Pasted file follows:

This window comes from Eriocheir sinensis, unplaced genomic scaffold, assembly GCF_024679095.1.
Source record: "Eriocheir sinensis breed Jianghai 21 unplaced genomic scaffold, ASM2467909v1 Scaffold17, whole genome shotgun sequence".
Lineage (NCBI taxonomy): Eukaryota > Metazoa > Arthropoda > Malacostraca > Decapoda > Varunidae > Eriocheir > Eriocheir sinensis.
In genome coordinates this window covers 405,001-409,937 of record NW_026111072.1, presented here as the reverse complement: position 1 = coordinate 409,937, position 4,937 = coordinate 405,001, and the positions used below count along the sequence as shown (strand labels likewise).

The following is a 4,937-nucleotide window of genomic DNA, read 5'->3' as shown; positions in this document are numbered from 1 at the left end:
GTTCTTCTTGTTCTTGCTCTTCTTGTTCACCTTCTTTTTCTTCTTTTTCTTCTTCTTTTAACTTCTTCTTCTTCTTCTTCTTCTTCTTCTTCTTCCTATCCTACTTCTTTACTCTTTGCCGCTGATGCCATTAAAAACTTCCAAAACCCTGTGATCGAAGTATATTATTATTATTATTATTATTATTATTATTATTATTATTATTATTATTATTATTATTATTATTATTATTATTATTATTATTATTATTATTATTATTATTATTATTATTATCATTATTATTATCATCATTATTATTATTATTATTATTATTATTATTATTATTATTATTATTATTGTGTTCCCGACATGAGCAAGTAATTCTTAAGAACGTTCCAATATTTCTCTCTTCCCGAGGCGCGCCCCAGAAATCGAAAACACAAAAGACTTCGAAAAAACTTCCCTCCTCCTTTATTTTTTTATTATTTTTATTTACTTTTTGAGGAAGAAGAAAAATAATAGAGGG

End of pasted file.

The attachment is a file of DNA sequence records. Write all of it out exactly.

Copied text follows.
This window comes from Eriocheir sinensis, unplaced genomic scaffold, assembly GCF_024679095.1.
Source record: "Eriocheir sinensis breed Jianghai 21 unplaced genomic scaffold, ASM2467909v1 Scaffold17, whole genome shotgun sequence".
Lineage (NCBI taxonomy): Eukaryota > Metazoa > Arthropoda > Malacostraca > Decapoda > Varunidae > Eriocheir > Eriocheir sinensis.
In genome coordinates this window covers 405,001-409,937 of record NW_026111072.1, presented here as the reverse complement: position 1 = coordinate 409,937, position 4,937 = coordinate 405,001, and the positions used below count along the sequence as shown (strand labels likewise).

The following is a 4,937-nucleotide window of genomic DNA, read 5'->3' as shown; positions in this document are numbered from 1 at the left end:
GTTCTTCTTGTTCTTGCTCTTCTTGTTCACCTTCTTTTTCTTCTTTTTCTTCTTCTTTTAACTTCTTCTTCTTCTTCTTCTTCTTCTTCTTCTTCCTATCCTACTTCTTTACTCTTTGCCGCTGATGCCATTAAAAACTTCCAAAACCCTGTGATCGAAGTATATTATTATTATTATTATTATTATTATTATTATTATTATTATTATTATTATTATTATTATTATTATTATTATTATTATTATTATTATTATTATTATTATTATTATTATTATCATTATTATTATCATCATTATTATTATTATTATTATTATTATTATTATTATTATTATTATTATTGTGTTCCCGACATGAGCAAGTAATTCTTAAGAACGTTCCAATATTTCTCTCTTCCCGAGGCGCGCCCCAGAAATCGAAAACACAAAAGACTTCGAAAAAACTTCCCTCCTCCTTTATTTTTTTATTATTTTTATTTACTTTTTGAGGAAGAAGAAAAATAATAGAGGG